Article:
I remember a painful conversation with my mother the morning Italy was shut down completely. Like a good Italian mom, she has no respect for time zones or her daughter’s love of sleeping in on the weekends, particularly when she needs to ask me something. When I answered the phone that Sunday morning, the first thing my mom wanted to know was whether I had enough food in my apartment (of course that is the first thing). Then, she was insistent that I stay inside. At first, I was a little irritated by these seemingly ridiculous questions. The conversation got worse before it got better. After a few rounds of our usual verbal jousting, I figured out what had occurred, apologized profusely for my congenital “bad attitude” and we declared a truce. I still find it odd, though, that my mother in Seattle, over 5,000 miles away, knew what was happening in my own neighborhood before I did. There isn’t much that is familiar anymore.
At the start of the quarantine, things were manageable. With the internet, a cell phone and videoconferencing, I could work from home. I could take a break midday and go outside for a run or take a walk. We just had to make sure we maintained a minimum distance of one meter from others in public. We could go to the supermarket to get food and essentials. It was a little over a week ago when I convinced myself that this new routine was only temporary and everything would be okay. Unfortunately, that thought didn’t age well.
Death and restrictions
‘My apartment feels like a crypt‘
Despite the government’s nationwide containment restrictions, the number of new infections and deaths has continued to rise at an alarming rate, with the bulk of them in Lombardia. With 5,000 deaths, Italy has the most coronavirus related fatalities in the world (editor’s note: the number is now above 6,000). Almost 65% of them have been in Lombardia. The town of Bergamo has the greatest number of reported cases, as well as the highest death toll. They have been using churches as temporary mortuaries. Burials occur every 30 minutes, with no funerals, ceremonies or loved ones in attendance to say goodbye. Yesterday, the military had to transport almost 100 bodies from Bergamo because they ran out of space.
When I think about the loved ones I have lost in my life, I remember how important their funerals and memorial services were. These events let us honor their lives and they gave us the opportunity to say goodbye. I was very close to my aunt who died of cancer several years ago. Although it was one of the worst things I have ever seen, I am so grateful that I was there to hold her hand when she passed. Now, my heart breaks into a million pieces for the families and the loved ones of those who have died. Their pain must be unbearable. Not only has coronavirus murdered innocent victims with impunity; it has also robbed their loved ones of the opportunity to say goodbye. All of this is happening in a town about 36 miles away from where I live.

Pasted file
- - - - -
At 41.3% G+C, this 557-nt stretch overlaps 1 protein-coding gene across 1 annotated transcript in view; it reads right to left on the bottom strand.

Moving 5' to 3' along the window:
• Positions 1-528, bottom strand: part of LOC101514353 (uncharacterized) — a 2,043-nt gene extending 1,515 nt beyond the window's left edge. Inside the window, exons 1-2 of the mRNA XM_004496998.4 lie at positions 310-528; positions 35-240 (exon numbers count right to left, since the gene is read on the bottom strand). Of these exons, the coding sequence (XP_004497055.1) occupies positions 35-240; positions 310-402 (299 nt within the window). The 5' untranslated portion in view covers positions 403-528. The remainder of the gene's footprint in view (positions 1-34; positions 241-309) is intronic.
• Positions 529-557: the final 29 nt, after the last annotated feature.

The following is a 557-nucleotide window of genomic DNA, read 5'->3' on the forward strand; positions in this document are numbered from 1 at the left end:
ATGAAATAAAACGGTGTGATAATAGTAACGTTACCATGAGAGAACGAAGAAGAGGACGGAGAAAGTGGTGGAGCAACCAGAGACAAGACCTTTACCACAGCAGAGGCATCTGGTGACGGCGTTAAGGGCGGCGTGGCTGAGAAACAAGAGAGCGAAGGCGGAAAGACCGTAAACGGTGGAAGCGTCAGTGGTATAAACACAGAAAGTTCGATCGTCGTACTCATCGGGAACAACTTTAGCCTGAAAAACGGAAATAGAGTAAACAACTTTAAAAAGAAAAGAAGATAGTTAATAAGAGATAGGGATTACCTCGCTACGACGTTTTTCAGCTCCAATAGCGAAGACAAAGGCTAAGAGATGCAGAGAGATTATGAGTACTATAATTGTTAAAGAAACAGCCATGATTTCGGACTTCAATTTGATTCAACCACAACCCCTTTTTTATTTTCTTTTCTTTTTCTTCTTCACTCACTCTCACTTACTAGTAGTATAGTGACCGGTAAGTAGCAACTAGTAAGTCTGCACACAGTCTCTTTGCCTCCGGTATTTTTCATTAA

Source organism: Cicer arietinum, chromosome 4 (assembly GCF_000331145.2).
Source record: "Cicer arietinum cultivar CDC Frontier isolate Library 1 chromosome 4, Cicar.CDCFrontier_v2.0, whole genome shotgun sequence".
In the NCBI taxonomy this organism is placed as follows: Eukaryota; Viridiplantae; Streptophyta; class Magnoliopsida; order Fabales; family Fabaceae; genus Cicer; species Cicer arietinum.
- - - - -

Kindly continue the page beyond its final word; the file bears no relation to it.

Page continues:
This week the government issued yet another round of restrictions to keep people from leaving their homes for almost any reason. Under the first set of emergency rules, you could leave your home freely to take a walk, go for a run or go to the store, provided you were maintaining one meter of distance from others in public. If you needed to travel a greater distance, for example, to see a doctor or go to work, you had to fill out a self-authorization form indicating the purpose of your trip, where you lived and when you would return.
Now, there is a new authorization form and you need to have it on your person anytime you go outside, regardless of the reason. The form also requires you to affirm you have not tested positive for COVID-19 and you are not currently in a 14-day quarantine. Anyone stopped without this form faces stiff fines and penalties. We have a pretty significant police presence in the streets to enforce these rules. Quite frankly, the thought of walking out my front door to get food has me a little stressed out, even though the grocery store is only about 200 meters away. I spend entire days at home without leaving, so much so that my apartment feels like a crypt.
The isolation that comes with life in quarantine is a challenge. When this is all over, I need to do two things without fail. First, I have got to paint the walls a different color. Next, I need to figure out how to take a vacation from myself. We have spent far too much time with each other. I really need a break.
A different Italy
‘Everyone has disengaged‘
Through this isolation, I have realized that one of the things I love most about Italy is how kind and welcoming the people are. They greet one another with a smile that fills you up with a warmth that is indescribable. Whether out for a run, a walk or in the store, I really enjoyed the greetings and the smiles. It made me feel connected to a world that I love. Sadly, like so many other things, I didn’t really appreciate how wonderful this was until it stopped.
Everything is different. When we are out in public now, everyone avoids one another as much as possible. People run to opposite ends of an empty street in desperation as they pass each other. I understand the reason, but it is unsettling, nonetheless. Instead of that wonderful sense of connection, everyone has disengaged. People are even afraid to make eye contact, as though the virus will be spread by a mere glance of fear or anxiety.
In the grocery stores, there are markings on the floor to help you comply with the one meter of distance rule. The concept is a good one; however, some people’s reaction to it is not. About a week ago, before the latest restrictions were imposed, I was standing in line to pay for my groceries. The woman in front of me realized she needed an item on a shelf next to where I was standing. She instinctively took a step toward me to reach for the item. Then, she stopped suddenly and snapped into hysteria, apologizing profusely for encroaching into my space. I handed her the item and assured her that everything was OK, and “ce la faremo” (everything will be alright), a viral phrase we are all clinging to like a life preserver. It seems like a trivial incident, but I cannot get the look of terror that was in her eyes out of my mind.